When antioxidants are pro-cancer
November 15, 2016
Base Pairs podcast Fighting cancer is so difficult in part because the healthy cells we want to support often end up casualties in the crossfire of toxic treatments. This episode of Base Pairs is about how we might overcome this obstacle even in some of the most difficult cases: patients with pancreatic cancer. Of all...
Jacobetz, M. A. and Chan, D. S. and Neesse, A. and Bapiro, T. E. and Cook, N. and Frese, K. K. and Feig, C. and Nakagawa, T. and Caldwell, M. E. and Zecchini, H. I. and Lolkema, M. P. and Jiang, P. and Kultti, A. and Thompson, C. B. and Maneval, D. C. and Jodrell, D. I. and Frost, G. I. and Shepard, H. M. and Skepper, J. N. and Tuveson, D. A. (2013) Hyaluronan impairs vascular function and drug delivery in a mouse model of pancreatic cancer. Gut, 62(1) pp. 112-20.
Perez-Mancera, P. A. and Rust, A. G. and van der Weyden, L. and Kristiansen, G. and Li, A. and Sarver, A. L. and Silverstein, K. A. and Grutzmann, R. and Aust, D. and Rummele, P. and Knosel, T. and Herd, C. and Stemple, D. L. and Kettleborough, R. and Brosnan, J. A. and Li, A. and Morgan, R. and Knight, S. and Yu, J. and Stegeman, S. and Collier, L. S. and ten Hoeve, J. J. and de Ridder, J. and Klein, A. P. and Goggins, M. and Hruban, R. H. and Chang, D. K. and Biankin, A. V. and Grimmond, S. M. and Wessels, L. F. and Wood, S. A. and Iacobuzio-Donahue, C. A. and Pilarsky, C. and Largaespada, D. A. and Adams, D. J. and Tuveson, D. A. (2012) The deubiquitinase USP9X suppresses pancreatic ductal adenocarcinoma. Nature, 486(7402) pp. 266-70.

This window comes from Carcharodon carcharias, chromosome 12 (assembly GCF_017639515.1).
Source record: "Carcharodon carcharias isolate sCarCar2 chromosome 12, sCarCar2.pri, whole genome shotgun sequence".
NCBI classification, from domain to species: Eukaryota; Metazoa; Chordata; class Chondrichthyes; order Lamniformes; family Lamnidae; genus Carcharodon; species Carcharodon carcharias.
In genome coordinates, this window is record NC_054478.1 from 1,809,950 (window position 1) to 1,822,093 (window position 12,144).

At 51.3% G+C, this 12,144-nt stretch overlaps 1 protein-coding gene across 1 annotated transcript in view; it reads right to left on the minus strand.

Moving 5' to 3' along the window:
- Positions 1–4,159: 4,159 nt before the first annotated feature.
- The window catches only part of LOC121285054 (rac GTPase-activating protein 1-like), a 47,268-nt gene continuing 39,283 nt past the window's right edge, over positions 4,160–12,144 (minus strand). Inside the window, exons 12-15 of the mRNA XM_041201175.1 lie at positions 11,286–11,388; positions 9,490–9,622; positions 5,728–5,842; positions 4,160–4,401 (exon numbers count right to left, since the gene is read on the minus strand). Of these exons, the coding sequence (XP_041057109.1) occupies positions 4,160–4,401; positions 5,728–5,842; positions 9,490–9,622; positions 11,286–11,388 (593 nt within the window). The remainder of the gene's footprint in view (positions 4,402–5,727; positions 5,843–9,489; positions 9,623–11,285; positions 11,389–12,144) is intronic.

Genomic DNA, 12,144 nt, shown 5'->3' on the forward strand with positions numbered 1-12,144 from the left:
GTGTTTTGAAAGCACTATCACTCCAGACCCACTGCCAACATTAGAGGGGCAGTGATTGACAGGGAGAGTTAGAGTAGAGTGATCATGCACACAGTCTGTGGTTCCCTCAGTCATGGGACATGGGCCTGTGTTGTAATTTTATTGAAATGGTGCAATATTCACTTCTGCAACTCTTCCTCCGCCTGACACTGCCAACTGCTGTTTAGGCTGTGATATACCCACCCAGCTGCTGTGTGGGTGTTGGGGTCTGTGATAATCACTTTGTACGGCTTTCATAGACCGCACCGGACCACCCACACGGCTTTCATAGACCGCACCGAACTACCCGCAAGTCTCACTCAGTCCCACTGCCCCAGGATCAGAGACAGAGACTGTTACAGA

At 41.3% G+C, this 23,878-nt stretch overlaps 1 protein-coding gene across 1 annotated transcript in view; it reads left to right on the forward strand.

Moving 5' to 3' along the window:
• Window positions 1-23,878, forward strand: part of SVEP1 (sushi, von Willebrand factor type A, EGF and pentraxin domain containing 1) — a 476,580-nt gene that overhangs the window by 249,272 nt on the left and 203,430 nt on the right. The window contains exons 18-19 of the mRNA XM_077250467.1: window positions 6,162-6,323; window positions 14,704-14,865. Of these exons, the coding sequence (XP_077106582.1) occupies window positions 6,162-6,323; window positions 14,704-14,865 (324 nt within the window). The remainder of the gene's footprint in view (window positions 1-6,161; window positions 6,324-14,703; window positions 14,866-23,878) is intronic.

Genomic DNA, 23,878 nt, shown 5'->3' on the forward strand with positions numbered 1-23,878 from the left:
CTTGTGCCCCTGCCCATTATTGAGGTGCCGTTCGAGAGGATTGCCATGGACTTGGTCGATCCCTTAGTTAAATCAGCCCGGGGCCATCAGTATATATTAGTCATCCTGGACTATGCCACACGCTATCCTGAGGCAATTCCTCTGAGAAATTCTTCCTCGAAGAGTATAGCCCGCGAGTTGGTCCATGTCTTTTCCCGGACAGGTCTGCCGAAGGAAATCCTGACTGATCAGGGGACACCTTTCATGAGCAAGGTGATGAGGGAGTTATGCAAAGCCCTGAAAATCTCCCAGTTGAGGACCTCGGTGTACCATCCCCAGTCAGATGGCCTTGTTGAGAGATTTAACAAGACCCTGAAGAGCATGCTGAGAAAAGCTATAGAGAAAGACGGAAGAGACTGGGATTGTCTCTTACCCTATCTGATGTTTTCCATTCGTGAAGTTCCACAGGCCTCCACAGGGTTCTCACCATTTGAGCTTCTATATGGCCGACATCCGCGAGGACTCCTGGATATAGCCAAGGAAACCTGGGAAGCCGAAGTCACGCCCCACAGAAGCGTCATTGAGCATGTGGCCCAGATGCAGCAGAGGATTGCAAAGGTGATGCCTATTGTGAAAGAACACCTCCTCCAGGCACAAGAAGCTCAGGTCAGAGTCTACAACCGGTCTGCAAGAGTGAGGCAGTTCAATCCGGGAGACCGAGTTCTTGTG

Cook, N. and Frese, K. K. and Bapiro, T. E. and Jacobetz, M. A. and Gopinathan, A. and Miller, J. L. and Rao, S. S. and Demuth, T. and Howat, W. J. and Jodrell, D. I. and Tuveson, D. A. (2012) Gamma secretase inhibition promotes hypoxic necrosis in mouse pancreatic ductal adenocarcinoma. J Exp Med, 209(3) pp. 437-44.
Frese, K. K. and Neesse, A. and Cook, N. and Bapiro, T. E. and Lolkema, M. P. and Jodrell, D. I. and Tuveson, D. A. (2012) nab-Paclitaxel potentiates gemcitabine activity by reducing cytidine deaminase levels in a mouse model of pancreatic cancer. Cancer Discov, 2(3) pp. 260-9.
DeNicola, G. M. and Karreth, F. A. and Humpton, T. J. and Gopinathan, A. and Wei, C. and Frese, K. and Mangal, D. and Yu, K. H. and Yeo, C. J. and Calhoun, E. S. and Scrimieri, F. and Winter, J. M. and Hruban, R. H. and Iacobuzio-Donahue, C. and Kern, S. E. and Blair, I. A. and Tuveson, D. A. (2011) Oncogene-induced Nrf2 transcription promotes ROS detoxification and tumorigenesis. Nature, 475(7354) pp. 106-9.Additional materials of the author at